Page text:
The term cloud is just a new marketing term for a good old fashioned web server. Update: it has now matured to be more than that: https://en.wikipedia.org/wiki/Cloud_computing. In any event, there are quite a few things you can do with a web server at home or even in a small business. Everything can be accessed from any computer on the network. As long as the client computer has a web browser such as firefox or etc. I predict the web server will be the next home appliance. If you want to program your own web site, w3schools.com and http://www.htmlcodetutorial.com/ are a good place to start learning about web development. www.howtoforge.com has some excellent tutorials on setting up web servers.

Also consider reading:

If you want to install existing web applications, here is an introduction: http://www.instructables.com/id/Introduction-to-installing-web-apps/

The new arm based devies such as the Cisco Linksys Nslu2, Raspberry Pi, Beagleboard, and a host of other arm based systems can al be light weight web servers.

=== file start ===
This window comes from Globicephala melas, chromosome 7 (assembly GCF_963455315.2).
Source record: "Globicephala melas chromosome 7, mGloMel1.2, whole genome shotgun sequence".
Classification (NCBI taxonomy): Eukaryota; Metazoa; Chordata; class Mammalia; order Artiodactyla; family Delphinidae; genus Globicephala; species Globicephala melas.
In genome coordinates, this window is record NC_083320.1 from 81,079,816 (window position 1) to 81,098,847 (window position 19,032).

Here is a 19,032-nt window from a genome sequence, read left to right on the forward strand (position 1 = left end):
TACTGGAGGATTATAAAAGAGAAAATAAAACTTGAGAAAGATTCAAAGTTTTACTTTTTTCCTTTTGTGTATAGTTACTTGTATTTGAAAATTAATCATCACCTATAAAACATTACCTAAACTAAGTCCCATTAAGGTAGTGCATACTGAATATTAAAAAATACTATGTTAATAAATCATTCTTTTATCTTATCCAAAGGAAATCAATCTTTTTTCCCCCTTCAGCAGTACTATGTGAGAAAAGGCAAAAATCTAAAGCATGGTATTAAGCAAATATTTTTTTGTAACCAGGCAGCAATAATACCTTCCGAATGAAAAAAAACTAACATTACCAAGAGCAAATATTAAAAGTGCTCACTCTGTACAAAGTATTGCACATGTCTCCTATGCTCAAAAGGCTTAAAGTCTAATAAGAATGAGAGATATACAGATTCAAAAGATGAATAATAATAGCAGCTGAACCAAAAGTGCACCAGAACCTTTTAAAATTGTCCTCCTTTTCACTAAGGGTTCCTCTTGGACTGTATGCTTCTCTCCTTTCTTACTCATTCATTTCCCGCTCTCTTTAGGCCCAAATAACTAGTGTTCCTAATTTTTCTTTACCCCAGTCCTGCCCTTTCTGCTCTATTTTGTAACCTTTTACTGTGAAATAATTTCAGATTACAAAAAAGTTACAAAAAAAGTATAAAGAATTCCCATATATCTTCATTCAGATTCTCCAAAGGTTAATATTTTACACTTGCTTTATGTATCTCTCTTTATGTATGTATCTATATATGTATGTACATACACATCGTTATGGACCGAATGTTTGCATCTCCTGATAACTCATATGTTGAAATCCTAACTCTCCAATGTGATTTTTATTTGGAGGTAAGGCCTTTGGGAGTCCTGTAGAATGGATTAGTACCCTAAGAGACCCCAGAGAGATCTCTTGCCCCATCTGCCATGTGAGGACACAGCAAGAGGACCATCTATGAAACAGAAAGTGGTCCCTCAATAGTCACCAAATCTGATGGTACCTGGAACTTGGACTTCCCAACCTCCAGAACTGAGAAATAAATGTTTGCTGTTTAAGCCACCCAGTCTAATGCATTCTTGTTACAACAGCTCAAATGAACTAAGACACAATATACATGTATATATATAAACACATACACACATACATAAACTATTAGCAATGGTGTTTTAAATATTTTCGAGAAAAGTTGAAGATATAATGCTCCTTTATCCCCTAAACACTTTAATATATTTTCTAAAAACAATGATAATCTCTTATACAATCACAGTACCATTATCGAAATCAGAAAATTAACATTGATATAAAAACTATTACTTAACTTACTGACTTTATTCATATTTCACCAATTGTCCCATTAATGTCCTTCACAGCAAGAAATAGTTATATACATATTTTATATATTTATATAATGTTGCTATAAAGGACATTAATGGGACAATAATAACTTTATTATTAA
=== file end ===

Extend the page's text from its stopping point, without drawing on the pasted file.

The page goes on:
All the screen shots are taken from an old Dell GX1 (Pentium II) which is considered outdated technology by today's standards but still works for us. This particular system is running Ubuntu 12.04 lts that was originally running 6.x that we have upgraded over several years. All the upgrades were done without having to redo the computer. We do back up the system at intervals with Clonezilla. Update: system has been upgraded to a PIII via a cpu swapout.

Cpu information :
processor	: 0
vendor_id	: GenuineIntel
cpu family	: 6
model		: 5
model name	: Pentium II (Deschutes)
stepping	: 2
cpu MHz		: 448.648

Update: I just upgraded that old machine to Ubuntu 12.04 LTS in place (ie no reformatting or complete reloading of the os). I did have to redo the mail server set up though and update some of the web applications. Most of which I would have had to do anyway.

That server has since died. I replaced it with a Dell G1 that was given to me. It has a fresh install of Ubuntu 10.04. Reinstalled most of the web apps with newer versions. It also cam with a Pentium two, but it the motherboard supports pentium III's, so the cpu was swapped out. Performance is much better now. Update: did an update to Ubuntu 12.04 in place.without having to redo the drive. Still some tweaks to do.

$ cat /proc/cpuinfo
processor : 0
vendor_id : GenuineIntel
cpu family : 6
model : 7
model name : Pentium III (Katmai)
stepping : 2
cpu MHz : 448.624
cache size : 512 KB
fdiv_bug : no
hlt_bug : no
f00f_bug : no
coma_bug : no
fpu : yes
fpu_exception : yes
cpuid level : 2
wp : yes
flags : fpu vme de pse tsc msr pae mce cx8 mtrr pge mca cmov pse36 mmx fxsr sse up
bogomips : 897.24
clflush size : 32
cache_alignment : 32
address sizes : 36 bits physical, 32 bits virtual
power management:

Step 1: Wanna blog?